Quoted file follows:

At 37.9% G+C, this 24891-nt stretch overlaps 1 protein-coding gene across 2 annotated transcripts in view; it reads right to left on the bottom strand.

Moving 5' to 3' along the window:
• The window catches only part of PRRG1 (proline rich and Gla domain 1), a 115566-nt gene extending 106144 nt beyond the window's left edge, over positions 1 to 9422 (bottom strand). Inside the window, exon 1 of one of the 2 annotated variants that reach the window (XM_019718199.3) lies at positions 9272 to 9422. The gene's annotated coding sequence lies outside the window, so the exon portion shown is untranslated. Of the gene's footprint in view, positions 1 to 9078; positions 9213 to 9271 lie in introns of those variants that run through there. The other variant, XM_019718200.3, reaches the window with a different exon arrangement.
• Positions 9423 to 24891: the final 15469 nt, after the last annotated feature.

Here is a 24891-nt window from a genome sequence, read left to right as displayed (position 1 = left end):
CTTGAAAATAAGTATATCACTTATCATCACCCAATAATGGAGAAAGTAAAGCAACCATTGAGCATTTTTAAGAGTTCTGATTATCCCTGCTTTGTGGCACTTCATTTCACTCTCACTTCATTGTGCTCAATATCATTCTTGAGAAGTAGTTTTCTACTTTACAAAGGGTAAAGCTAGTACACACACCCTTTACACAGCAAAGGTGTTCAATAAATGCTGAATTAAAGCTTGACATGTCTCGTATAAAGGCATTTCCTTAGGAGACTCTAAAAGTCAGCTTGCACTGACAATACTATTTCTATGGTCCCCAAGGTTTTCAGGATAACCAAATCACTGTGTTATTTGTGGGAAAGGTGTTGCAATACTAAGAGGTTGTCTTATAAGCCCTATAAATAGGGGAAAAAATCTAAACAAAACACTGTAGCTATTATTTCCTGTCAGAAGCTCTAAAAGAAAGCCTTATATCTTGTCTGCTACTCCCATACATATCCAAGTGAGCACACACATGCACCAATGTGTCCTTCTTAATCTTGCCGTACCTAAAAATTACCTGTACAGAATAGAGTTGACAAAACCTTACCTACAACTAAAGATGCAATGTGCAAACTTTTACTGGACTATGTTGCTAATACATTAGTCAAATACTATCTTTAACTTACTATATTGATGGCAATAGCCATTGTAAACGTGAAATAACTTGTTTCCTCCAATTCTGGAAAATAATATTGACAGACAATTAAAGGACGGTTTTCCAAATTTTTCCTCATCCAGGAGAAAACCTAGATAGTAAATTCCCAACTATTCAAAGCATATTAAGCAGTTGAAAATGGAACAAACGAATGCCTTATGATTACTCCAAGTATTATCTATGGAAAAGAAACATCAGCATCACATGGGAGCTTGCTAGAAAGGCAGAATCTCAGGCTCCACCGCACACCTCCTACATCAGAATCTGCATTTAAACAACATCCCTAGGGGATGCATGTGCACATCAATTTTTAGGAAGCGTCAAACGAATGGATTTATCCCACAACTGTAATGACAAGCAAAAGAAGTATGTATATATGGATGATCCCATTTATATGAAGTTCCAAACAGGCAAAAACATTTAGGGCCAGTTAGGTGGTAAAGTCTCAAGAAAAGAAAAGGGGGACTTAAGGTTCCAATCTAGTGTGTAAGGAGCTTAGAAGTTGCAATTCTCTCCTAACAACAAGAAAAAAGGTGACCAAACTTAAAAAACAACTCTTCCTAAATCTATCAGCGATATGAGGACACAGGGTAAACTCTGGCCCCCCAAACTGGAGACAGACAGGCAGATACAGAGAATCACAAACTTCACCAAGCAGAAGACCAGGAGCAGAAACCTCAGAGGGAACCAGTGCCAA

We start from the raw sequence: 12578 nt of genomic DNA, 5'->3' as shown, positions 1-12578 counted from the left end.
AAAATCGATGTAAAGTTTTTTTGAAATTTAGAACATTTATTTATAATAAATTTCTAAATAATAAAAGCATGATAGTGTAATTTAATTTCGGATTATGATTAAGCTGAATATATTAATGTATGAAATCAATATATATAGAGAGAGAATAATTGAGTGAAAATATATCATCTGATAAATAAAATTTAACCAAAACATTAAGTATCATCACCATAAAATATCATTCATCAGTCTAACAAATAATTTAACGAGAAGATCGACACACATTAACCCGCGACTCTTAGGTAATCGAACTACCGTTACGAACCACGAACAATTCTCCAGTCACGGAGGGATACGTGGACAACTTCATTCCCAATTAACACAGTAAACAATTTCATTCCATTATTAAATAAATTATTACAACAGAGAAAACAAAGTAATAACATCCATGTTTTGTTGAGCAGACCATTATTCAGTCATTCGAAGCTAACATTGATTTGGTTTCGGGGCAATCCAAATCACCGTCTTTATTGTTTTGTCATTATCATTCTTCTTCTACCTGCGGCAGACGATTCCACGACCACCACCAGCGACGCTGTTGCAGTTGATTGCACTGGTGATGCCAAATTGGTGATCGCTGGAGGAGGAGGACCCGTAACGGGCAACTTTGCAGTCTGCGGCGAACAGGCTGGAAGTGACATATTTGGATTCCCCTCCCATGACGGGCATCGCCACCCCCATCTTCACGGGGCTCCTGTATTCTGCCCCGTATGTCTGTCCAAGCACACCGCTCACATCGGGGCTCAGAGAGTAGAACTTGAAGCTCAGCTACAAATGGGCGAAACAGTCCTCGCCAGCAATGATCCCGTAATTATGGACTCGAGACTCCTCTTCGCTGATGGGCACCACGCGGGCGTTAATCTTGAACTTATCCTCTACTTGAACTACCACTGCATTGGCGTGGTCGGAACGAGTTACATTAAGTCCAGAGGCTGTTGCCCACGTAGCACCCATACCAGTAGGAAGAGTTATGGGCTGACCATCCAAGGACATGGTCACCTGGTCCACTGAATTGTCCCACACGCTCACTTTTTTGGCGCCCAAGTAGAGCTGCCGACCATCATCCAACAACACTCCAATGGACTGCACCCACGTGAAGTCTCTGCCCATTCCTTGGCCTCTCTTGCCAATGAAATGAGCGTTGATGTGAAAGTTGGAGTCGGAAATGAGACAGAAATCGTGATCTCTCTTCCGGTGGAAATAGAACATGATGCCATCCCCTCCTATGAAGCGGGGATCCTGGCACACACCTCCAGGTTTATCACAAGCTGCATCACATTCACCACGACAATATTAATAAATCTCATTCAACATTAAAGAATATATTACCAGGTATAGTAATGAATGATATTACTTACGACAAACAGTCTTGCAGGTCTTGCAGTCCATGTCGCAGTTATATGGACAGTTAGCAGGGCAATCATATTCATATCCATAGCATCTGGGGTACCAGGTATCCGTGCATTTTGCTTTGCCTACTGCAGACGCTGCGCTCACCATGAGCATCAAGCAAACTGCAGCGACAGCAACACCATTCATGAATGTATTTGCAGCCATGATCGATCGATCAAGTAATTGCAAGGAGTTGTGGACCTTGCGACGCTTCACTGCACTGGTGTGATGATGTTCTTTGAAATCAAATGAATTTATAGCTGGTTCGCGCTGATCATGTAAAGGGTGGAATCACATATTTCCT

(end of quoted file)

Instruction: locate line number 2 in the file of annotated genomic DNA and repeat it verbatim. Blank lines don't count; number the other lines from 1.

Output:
Moving 5' to 3' along the window: